Steve Kerr is the man, even if he lied. “he lobbies me, I say no, and that’s the end of it.” But that isn’t true. In the original question, and it’s been repeatedly said, Steph asked Steve repeatedly to get back in the game. Kerr had to tell Curry no more than once.
We’re not knocking anybody here. Curry is doing what athletes do: try and play. Kerr is doing what a phenomenal coach does: genuinely have the athlete’s best interest in mind, and show who decides who plays; who is boss. The coach, not the player. Kerr did this yet made Steph look good in the interview. He didn’t say Steph showed some defiance trying to get back in multiple times. He said Steph was so coachable. This is a coach you want to play for.
This is why athletes need coaches. They cannot, cannot, cannot, manage themselves. Plus they’re put in a hopeless position. Say Steph does the smart thing and says “Sorry, I can’t play guys.” Ok, but then the other players see a guy who isn’t limping while walking around, and according to reports had no noticeable swelling after the game. That, to many players, is an ankle / foot sprain you play with.
So if he does the smart thing and sits himself, he may very well cause animosity amongst his teammates. “Suck it up dude / tape it even more / tie your shoes tighter / take some Advil / get a cortisone shot. It’s the damn playoffs bruh.” But if he just puts himself out there he risks really jacking himself up. We need an intermediary- the coach. Yes, the team has a medical staff, but their opinion often goes in one ear and out the ass. Ultimately, the coach decides if a player is allowed to play, because a player will almost always say they’re going to play, and it’s their body. Just like you go to your own doctor and he says “Don’t do X,” it’s not like they can genuinely make you not do X.
Steph Curry before game two:
“Right now, don’t see a scenario where I’ll be out. Obviously if it’s not right and I’m at risk of further injury or what not, that’s the only thing that we’ll have to worry about. Pain tolerance and all that stuff, I kind of know what I can deal with on the court. But you don’t want anything more serious to happen, favoring an ankle or what not. So that’s what we’ll kind of pay attention to the next two days.”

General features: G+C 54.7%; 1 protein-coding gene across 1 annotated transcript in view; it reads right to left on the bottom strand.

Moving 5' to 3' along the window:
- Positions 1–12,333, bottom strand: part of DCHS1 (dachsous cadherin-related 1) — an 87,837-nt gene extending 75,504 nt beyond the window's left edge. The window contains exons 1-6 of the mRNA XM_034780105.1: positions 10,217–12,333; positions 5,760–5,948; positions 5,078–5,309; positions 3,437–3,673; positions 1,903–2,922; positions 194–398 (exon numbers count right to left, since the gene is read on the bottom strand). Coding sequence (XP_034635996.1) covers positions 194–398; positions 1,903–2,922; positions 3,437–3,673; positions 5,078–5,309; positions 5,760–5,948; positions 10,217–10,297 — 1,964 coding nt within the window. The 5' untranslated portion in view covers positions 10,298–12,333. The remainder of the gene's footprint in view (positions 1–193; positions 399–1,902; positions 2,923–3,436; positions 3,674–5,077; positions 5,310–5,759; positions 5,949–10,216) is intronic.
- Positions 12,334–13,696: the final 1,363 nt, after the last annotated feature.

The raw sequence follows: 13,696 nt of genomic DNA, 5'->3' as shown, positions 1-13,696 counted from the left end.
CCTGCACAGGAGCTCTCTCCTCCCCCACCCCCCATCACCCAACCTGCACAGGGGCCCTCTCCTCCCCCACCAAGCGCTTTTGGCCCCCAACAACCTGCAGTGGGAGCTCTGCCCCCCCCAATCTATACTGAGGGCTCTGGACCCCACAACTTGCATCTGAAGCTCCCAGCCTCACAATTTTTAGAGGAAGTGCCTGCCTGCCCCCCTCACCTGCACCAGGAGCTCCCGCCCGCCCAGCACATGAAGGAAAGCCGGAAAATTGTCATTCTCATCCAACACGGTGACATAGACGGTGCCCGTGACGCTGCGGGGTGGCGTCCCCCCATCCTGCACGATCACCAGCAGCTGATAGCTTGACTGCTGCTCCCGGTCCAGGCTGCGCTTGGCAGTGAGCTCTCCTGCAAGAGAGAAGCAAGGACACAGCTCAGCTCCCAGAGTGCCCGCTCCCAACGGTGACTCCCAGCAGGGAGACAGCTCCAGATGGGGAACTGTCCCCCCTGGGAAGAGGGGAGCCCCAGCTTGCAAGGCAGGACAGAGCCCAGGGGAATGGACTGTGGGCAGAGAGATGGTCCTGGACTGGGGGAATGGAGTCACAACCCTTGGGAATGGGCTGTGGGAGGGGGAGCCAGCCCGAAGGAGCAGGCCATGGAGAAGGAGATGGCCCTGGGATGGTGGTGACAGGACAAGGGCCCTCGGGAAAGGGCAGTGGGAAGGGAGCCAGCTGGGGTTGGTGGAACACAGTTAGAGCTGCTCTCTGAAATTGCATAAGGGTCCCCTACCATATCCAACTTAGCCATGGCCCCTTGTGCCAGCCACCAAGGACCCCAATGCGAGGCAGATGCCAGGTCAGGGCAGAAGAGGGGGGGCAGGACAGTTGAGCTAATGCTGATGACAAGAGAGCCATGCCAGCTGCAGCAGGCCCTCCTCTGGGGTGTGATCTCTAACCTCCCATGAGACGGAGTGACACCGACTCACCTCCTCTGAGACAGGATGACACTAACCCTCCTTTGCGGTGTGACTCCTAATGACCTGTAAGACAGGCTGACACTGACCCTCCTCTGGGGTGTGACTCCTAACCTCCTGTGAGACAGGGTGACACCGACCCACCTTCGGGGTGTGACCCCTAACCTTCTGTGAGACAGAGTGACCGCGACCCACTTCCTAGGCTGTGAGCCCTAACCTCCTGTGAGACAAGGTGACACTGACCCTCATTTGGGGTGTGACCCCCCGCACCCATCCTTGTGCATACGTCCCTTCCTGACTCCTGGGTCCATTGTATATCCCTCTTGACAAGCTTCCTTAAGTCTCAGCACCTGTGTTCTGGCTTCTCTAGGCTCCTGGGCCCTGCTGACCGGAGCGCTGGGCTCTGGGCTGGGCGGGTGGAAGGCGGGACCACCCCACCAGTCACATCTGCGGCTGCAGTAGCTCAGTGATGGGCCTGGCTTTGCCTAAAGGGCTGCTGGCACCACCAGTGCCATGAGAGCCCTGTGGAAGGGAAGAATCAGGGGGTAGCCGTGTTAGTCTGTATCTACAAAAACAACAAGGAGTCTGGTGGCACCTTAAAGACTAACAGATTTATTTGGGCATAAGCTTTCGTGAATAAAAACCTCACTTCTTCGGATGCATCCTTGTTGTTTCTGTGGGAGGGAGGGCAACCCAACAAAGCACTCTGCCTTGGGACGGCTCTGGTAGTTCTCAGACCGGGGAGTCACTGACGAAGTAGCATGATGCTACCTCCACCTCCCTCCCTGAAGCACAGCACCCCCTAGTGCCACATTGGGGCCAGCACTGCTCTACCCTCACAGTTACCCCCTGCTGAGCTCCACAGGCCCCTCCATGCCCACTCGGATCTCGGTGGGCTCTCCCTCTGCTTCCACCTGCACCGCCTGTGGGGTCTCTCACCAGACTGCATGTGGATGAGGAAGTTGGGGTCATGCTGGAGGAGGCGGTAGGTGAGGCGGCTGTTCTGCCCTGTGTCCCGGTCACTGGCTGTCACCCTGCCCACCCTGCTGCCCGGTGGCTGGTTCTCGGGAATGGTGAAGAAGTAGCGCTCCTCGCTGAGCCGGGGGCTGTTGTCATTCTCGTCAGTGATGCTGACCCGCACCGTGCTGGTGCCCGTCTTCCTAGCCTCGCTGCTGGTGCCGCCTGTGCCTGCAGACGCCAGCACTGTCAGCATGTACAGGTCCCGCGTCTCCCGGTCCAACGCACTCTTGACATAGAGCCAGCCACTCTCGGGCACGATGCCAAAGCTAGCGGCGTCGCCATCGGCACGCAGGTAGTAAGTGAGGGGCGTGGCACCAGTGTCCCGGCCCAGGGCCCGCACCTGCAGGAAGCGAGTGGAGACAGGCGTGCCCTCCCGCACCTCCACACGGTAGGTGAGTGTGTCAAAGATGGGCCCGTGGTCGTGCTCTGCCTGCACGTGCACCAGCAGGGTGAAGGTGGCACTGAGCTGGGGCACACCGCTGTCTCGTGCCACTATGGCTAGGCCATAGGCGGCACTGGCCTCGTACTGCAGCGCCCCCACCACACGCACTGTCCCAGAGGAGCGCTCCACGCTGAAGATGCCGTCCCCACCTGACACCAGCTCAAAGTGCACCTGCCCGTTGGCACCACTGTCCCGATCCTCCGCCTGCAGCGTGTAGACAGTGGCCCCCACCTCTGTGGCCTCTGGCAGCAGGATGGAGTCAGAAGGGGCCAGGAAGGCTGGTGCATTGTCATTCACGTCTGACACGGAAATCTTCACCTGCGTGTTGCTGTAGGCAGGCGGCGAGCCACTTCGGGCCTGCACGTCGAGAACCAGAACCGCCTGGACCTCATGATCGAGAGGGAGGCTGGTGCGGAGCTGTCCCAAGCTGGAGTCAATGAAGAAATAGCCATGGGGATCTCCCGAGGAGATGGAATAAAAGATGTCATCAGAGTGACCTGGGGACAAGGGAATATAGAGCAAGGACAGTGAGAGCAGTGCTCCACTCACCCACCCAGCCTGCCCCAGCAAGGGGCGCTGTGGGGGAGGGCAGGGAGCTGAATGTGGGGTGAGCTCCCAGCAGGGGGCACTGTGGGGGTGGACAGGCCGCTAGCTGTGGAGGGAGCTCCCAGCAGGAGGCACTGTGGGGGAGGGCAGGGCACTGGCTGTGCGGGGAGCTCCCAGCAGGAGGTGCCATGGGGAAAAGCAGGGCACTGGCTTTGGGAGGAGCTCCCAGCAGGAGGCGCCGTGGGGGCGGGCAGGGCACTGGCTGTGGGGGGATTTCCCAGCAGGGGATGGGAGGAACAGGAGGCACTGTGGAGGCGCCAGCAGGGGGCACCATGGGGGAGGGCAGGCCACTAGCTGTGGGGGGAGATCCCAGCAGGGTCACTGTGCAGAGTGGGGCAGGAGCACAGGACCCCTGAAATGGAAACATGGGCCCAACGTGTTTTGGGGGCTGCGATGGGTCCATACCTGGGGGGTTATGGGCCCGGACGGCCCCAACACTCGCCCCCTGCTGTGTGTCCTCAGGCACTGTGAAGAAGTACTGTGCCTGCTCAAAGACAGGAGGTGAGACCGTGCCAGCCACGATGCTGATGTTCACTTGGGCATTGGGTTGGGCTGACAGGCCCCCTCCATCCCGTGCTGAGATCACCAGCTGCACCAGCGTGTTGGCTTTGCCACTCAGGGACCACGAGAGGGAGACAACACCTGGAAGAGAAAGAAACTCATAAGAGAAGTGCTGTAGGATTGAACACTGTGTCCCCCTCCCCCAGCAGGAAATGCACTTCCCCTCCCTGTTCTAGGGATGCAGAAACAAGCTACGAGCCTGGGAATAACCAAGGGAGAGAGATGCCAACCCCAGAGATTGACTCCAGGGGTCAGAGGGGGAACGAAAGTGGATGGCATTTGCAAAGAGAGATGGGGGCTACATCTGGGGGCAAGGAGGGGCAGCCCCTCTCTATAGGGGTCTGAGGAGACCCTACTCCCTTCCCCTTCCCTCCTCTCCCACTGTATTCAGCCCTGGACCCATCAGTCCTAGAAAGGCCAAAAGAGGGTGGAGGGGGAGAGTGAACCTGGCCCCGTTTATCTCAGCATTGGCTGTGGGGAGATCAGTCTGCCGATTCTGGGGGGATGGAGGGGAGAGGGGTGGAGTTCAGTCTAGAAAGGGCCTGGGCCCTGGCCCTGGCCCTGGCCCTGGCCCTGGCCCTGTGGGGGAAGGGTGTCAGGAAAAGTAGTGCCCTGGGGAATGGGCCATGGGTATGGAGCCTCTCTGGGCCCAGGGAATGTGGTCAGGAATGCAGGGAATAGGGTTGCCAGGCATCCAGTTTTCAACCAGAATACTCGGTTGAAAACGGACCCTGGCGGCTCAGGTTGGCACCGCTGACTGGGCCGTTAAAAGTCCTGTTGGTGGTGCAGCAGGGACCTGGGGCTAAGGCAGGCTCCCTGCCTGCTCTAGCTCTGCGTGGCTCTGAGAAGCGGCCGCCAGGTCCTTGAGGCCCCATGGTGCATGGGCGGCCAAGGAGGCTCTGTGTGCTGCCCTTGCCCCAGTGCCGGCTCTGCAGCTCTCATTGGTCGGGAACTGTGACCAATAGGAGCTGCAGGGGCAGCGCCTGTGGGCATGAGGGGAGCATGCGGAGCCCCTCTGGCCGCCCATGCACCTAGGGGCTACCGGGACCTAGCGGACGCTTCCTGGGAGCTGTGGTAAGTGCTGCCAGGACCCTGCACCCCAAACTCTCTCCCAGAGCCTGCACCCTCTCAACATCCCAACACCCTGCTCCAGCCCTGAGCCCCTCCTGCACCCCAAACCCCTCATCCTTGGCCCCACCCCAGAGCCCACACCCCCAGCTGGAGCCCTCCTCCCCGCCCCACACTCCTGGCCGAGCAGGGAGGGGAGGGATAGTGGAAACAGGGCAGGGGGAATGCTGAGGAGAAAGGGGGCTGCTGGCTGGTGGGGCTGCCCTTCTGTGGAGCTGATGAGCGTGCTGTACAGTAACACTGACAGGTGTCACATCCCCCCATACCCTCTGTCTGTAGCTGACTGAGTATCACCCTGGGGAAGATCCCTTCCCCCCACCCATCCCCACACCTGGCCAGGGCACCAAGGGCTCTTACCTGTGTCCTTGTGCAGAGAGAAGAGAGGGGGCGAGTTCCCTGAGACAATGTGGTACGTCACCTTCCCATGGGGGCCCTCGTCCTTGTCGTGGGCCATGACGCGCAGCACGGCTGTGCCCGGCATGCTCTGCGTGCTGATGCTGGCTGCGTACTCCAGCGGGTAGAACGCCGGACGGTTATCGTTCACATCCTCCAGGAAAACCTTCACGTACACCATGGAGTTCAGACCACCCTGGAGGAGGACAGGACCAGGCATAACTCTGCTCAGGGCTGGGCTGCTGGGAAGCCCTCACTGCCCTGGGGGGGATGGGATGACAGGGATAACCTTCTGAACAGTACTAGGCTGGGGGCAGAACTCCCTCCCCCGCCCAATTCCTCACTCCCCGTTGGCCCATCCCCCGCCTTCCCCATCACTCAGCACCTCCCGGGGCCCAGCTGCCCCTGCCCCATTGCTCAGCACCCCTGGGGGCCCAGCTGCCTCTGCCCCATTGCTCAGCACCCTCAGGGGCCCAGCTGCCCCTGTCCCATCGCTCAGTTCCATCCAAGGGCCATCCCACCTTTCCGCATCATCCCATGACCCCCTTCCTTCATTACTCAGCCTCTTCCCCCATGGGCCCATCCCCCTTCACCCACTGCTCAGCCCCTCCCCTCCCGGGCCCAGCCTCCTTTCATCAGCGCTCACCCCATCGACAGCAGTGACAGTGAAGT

Sounds like he’s playing. Steve Kerr before game two:
“I’d say Steph is questionable.”
Notice the disconnect. It’s not like they aren’t talking to one another. Curry warms up for game two and half way through the warm-up stops. Somewhere in that time period a decision was made he wasn’t playing. My guess is something along the lines of somebody told him, “If you feel anything, or it’s not loosening up, stop warming up.” Unfortunately it’s not clear if somebody was watching him and had him stop. It does seem like he stopped himself though. Regardless, he doesn’t play game two.
Let’s think back to when Kyrie Irving was out of the playoffs last year. Matt Dellavedova was his back up. Delly had been playing 20.5 minutes in the regular season. After Kyrie Irving goes out? He goes from 9 minutes in game one, to an enormous 42 minutes in game two, and 38 in game three. The guy had to go to the hospital after game three because of this.
What does Steve Kerr do with Shaun Livingston, Steph Curry’s backup? Livingston played 19.5 minutes in the regular season. Repeatedly the announcers say in game two, “We’ve been told Livingston will play no more than 30 minutes. The Warriors don’t want to ramp up his minutes too much.”
Beautiful! Even in game three against the Rockets, in the fourth quarter when the Warriors clearly needed Livingston, nope, he only has six minutes left he can play, so Kerr doesn’t let him in until there are six minutes left in the game.
Simple, but incredibly hard in practice to pull off. Kerr is not mortgaging his player’s health on a few games or one playoff series. David Blatt and the Cavs couldn’t have cared less about their players last year. “We just gotta suck it up.” Sure. Because physiology is strictly will power #LogicFail.